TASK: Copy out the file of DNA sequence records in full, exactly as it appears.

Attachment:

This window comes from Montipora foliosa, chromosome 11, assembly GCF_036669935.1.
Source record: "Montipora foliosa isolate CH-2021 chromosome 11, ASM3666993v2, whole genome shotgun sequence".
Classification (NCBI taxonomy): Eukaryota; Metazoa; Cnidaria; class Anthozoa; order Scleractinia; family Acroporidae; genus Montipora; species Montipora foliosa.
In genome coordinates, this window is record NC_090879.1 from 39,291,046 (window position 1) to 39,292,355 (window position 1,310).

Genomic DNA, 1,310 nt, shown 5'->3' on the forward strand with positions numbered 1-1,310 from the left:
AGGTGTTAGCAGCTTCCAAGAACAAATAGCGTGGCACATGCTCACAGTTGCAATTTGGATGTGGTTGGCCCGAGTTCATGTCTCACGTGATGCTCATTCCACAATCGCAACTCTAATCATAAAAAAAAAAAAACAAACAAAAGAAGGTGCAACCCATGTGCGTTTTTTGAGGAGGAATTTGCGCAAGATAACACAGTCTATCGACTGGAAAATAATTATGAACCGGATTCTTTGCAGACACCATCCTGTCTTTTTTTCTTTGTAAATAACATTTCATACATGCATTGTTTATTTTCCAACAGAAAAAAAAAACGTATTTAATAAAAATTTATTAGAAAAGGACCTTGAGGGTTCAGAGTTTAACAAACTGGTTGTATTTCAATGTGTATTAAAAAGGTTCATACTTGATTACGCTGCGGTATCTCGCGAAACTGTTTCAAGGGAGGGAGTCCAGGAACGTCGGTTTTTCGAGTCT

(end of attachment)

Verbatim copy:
This window comes from Montipora foliosa, chromosome 11, assembly GCF_036669935.1.
Source record: "Montipora foliosa isolate CH-2021 chromosome 11, ASM3666993v2, whole genome shotgun sequence".
Classification (NCBI taxonomy): Eukaryota; Metazoa; Cnidaria; class Anthozoa; order Scleractinia; family Acroporidae; genus Montipora; species Montipora foliosa.
In genome coordinates, this window is record NC_090879.1 from 39,291,046 (window position 1) to 39,292,355 (window position 1,310).

Genomic DNA, 1,310 nt, shown 5'->3' on the forward strand with positions numbered 1-1,310 from the left:
AGGTGTTAGCAGCTTCCAAGAACAAATAGCGTGGCACATGCTCACAGTTGCAATTTGGATGTGGTTGGCCCGAGTTCATGTCTCACGTGATGCTCATTCCACAATCGCAACTCTAATCATAAAAAAAAAAAAACAAACAAAAGAAGGTGCAACCCATGTGCGTTTTTTGAGGAGGAATTTGCGCAAGATAACACAGTCTATCGACTGGAAAATAATTATGAACCGGATTCTTTGCAGACACCATCCTGTCTTTTTTTCTTTGTAAATAACATTTCATACATGCATTGTTTATTTTCCAACAGAAAAAAAAAACGTATTTAATAAAAATTTATTAGAAAAGGACCTTGAGGGTTCAGAGTTTAACAAACTGGTTGTATTTCAATGTGTATTAAAAAGGTTCATACTTGATTACGCTGCGGTATCTCGCGAAACTGTTTCAAGGGAGGGAGTCCAGGAACGTCGGTTTTTCGAGTCT